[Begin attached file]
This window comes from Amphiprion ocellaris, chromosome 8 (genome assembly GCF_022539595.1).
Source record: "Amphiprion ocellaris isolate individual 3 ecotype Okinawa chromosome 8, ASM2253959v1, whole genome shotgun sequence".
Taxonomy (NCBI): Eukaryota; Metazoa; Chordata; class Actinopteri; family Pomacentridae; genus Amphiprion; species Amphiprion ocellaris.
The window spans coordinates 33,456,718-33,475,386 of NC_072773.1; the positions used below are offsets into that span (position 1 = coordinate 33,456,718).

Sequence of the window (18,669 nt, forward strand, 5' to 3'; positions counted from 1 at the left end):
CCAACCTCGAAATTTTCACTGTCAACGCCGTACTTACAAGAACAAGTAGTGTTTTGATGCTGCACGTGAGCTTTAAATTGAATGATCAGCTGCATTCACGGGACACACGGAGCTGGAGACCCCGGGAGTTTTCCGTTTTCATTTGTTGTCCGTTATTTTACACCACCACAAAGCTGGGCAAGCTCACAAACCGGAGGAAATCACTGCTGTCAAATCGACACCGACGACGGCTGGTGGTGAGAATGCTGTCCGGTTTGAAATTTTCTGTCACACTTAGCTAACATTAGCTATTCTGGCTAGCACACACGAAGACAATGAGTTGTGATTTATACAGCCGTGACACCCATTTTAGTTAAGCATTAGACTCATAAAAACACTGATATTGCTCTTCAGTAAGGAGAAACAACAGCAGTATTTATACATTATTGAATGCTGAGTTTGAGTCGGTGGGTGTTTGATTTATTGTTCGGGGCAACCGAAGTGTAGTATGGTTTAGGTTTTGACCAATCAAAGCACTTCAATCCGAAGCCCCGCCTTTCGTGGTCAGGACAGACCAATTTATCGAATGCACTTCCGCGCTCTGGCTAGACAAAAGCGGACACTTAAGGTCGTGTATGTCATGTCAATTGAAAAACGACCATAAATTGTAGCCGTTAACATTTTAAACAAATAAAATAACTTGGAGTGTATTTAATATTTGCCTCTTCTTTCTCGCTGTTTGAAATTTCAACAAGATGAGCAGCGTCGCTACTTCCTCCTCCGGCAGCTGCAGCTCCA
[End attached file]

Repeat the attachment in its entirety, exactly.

This window comes from Amphiprion ocellaris, chromosome 8 (genome assembly GCF_022539595.1).
Source record: "Amphiprion ocellaris isolate individual 3 ecotype Okinawa chromosome 8, ASM2253959v1, whole genome shotgun sequence".
Taxonomy (NCBI): Eukaryota; Metazoa; Chordata; class Actinopteri; family Pomacentridae; genus Amphiprion; species Amphiprion ocellaris.
The window spans coordinates 33,456,718-33,475,386 of NC_072773.1; the positions used below are offsets into that span (position 1 = coordinate 33,456,718).

Sequence of the window (18,669 nt, forward strand, 5' to 3'; positions counted from 1 at the left end):
CCAACCTCGAAATTTTCACTGTCAACGCCGTACTTACAAGAACAAGTAGTGTTTTGATGCTGCACGTGAGCTTTAAATTGAATGATCAGCTGCATTCACGGGACACACGGAGCTGGAGACCCCGGGAGTTTTCCGTTTTCATTTGTTGTCCGTTATTTTACACCACCACAAAGCTGGGCAAGCTCACAAACCGGAGGAAATCACTGCTGTCAAATCGACACCGACGACGGCTGGTGGTGAGAATGCTGTCCGGTTTGAAATTTTCTGTCACACTTAGCTAACATTAGCTATTCTGGCTAGCACACACGAAGACAATGAGTTGTGATTTATACAGCCGTGACACCCATTTTAGTTAAGCATTAGACTCATAAAAACACTGATATTGCTCTTCAGTAAGGAGAAACAACAGCAGTATTTATACATTATTGAATGCTGAGTTTGAGTCGGTGGGTGTTTGATTTATTGTTCGGGGCAACCGAAGTGTAGTATGGTTTAGGTTTTGACCAATCAAAGCACTTCAATCCGAAGCCCCGCCTTTCGTGGTCAGGACAGACCAATTTATCGAATGCACTTCCGCGCTCTGGCTAGACAAAAGCGGACACTTAAGGTCGTGTATGTCATGTCAATTGAAAAACGACCATAAATTGTAGCCGTTAACATTTTAAACAAATAAAATAACTTGGAGTGTATTTAATATTTGCCTCTTCTTTCTCGCTGTTTGAAATTTCAACAAGATGAGCAGCGTCGCTACTTCCTCCTCCGGCAGCTGCAGCTCCA